But remember that your response is often the first interaction a potential customer will have with your company. How can you leave the best first impression possible? Spend an extra minute to see if you can…

  • Give them (a little) more information than they need. If someone asks when you close, don’t just reply with a time; try something like, “We close at 8:00 tonight. If you can’t make it in, we’re open 11-8 all week and 11-4 on Saturday. Hope to see you!” If they said they liked your cookie dough ice cream, try to suggest something else they might like on their next visit: “We’re glad you liked it! Next time you might want to try Cookie Blast – it’s a new flavor this year that’s a cross between cookie dough and cookies & cream.” (I just made that up for this post, but it actually sounds really, really good right now.)
  • Make your reply relevant. Take a look at the profile and latest posts of the person who is talking with you. Can you use that information to make a better reply? Imagine you work at a Bar Harbor restaurant, and a man asks about where you’re located. If you notice that he’s from around Bar Harbor, you might use landmarks he may know: “We’re just off Route 3 next to the Village Green.” If you see that he’s been posting about how excited he is to be going on a cruise around New England, it might be a good idea to tailor your reply accordingly: “We’re on the road across from the town pier, two blocks up the hill on the right.” You might even include a link to a special page on your restaurant’s site geared to cruise ship visitors. (Of course, as with everything online, there are limits; keep in mind that it’s great to be helpful, but not great to be creepy.)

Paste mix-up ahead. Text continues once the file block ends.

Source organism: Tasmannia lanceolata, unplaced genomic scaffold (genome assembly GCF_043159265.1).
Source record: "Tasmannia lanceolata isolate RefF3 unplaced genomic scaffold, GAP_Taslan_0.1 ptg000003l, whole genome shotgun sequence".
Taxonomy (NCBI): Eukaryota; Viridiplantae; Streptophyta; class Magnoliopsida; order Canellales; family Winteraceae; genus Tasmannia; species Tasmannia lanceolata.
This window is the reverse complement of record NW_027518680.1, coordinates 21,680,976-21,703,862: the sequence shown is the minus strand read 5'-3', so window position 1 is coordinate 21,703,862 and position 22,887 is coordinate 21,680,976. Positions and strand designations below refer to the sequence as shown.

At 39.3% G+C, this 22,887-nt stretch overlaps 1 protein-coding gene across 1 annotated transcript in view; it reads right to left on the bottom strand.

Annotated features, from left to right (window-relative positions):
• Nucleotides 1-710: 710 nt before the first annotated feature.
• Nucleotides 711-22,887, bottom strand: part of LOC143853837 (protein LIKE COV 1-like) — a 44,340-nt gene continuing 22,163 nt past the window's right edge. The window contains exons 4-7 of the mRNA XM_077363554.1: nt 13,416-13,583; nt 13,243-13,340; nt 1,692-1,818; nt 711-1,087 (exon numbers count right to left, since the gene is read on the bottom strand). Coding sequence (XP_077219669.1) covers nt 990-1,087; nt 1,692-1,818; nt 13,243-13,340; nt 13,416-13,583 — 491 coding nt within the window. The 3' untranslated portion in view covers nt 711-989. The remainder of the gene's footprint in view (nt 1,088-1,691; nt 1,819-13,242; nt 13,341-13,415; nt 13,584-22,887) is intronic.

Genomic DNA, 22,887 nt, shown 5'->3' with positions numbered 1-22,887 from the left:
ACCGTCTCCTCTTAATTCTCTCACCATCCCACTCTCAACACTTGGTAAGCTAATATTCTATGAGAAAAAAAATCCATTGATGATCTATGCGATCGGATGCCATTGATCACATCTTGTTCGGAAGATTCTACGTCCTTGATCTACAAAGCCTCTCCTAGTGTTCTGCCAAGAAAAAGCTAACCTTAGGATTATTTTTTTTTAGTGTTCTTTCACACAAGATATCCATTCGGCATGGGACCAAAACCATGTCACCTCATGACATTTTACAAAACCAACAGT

Social media is often your first interaction with a potential customer. Be fun and approachable, but also be empathetic when people have a problem. Whether they have a question, a concern, or a lot of praise, write back and leave them smiling!

Justin is one of the developers at Sephone. He's interested in user-driven design, social media, and web services. He also enjoys learning and exploring new ways for businesses and people to use the web.
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August 16, 2013

The 2013 American Folk Festival appThe American Folk Festival returns to the Bangor Waterfront from August 23rd – 25th, and we’re gearing up for it here at Sephone. As we have in years past, we’re happy to have the opportunity to both sponsor the Festival and develop their official mobile app and website.

We’ve kept the popular features from last year’s app – auto-updating schedules for every stage and artist, an interactive map of the Festival grounds, and an easy way to submit photos to an official Folk Festival album on their social media accounts – and added a brand-new look for this year.

But this year’s update is more than just a new look and feel. We’ve added push notifications and favorites this year; tap the star next to any performance to receive a reminder alert that the artist you want to see will be playing soon. You can also star any artist to receive additional information and alerts.

When you star a performance, it’ll be added to a personal schedule made just for you. Tap “Your Schedule” on the app’s home page to see a list of all the performances you’ve marked that you want to see over the course of the Festival. It’s a great at-a-glance look into where you want to go!

If you installed the app last year, getting the new features is as easy as updating the app. If you’re running iOS, head into the App Store app and go into the Updates tab. If you’re an Android user, the app may update automatically, or you may need to go into the My Apps area of the Play Store for the new version.